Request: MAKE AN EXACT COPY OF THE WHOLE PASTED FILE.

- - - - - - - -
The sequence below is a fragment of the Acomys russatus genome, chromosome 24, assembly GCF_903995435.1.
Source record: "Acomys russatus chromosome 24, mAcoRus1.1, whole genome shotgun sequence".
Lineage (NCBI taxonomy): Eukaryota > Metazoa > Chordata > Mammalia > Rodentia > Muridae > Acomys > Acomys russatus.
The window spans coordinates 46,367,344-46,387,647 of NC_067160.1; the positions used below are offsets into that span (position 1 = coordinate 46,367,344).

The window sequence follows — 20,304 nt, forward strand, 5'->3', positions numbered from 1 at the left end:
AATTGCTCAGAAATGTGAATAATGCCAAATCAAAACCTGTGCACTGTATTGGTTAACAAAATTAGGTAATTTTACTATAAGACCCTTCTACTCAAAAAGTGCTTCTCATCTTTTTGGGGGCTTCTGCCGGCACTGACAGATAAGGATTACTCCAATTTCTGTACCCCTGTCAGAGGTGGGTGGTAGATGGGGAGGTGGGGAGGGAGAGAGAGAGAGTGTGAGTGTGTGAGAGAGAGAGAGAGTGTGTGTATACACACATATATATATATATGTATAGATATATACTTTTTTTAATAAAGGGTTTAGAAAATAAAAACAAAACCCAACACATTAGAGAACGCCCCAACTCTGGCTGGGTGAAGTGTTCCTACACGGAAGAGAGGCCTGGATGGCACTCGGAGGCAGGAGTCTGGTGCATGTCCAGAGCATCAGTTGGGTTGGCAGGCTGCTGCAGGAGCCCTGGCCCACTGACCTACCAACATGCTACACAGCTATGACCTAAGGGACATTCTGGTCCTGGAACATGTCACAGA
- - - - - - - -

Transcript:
The sequence below is a fragment of the Acomys russatus genome, chromosome 24, assembly GCF_903995435.1.
Source record: "Acomys russatus chromosome 24, mAcoRus1.1, whole genome shotgun sequence".
Lineage (NCBI taxonomy): Eukaryota > Metazoa > Chordata > Mammalia > Rodentia > Muridae > Acomys > Acomys russatus.
The window spans coordinates 46,367,344-46,387,647 of NC_067160.1; the positions used below are offsets into that span (position 1 = coordinate 46,367,344).

The window sequence follows — 20,304 nt, forward strand, 5'->3', positions numbered from 1 at the left end:
AATTGCTCAGAAATGTGAATAATGCCAAATCAAAACCTGTGCACTGTATTGGTTAACAAAATTAGGTAATTTTACTATAAGACCCTTCTACTCAAAAAGTGCTTCTCATCTTTTTGGGGGCTTCTGCCGGCACTGACAGATAAGGATTACTCCAATTTCTGTACCCCTGTCAGAGGTGGGTGGTAGATGGGGAGGTGGGGAGGGAGAGAGAGAGAGTGTGAGTGTGTGAGAGAGAGAGAGAGTGTGTGTATACACACATATATATATATATGTATAGATATATACTTTTTTTAATAAAGGGTTTAGAAAATAAAAACAAAACCCAACACATTAGAGAACGCCCCAACTCTGGCTGGGTGAAGTGTTCCTACACGGAAGAGAGGCCTGGATGGCACTCGGAGGCAGGAGTCTGGTGCATGTCCAGAGCATCAGTTGGGTTGGCAGGCTGCTGCAGGAGCCCTGGCCCACTGACCTACCAACATGCTACACAGCTATGACCTAAGGGACATTCTGGTCCTGGAACATGTCACAGA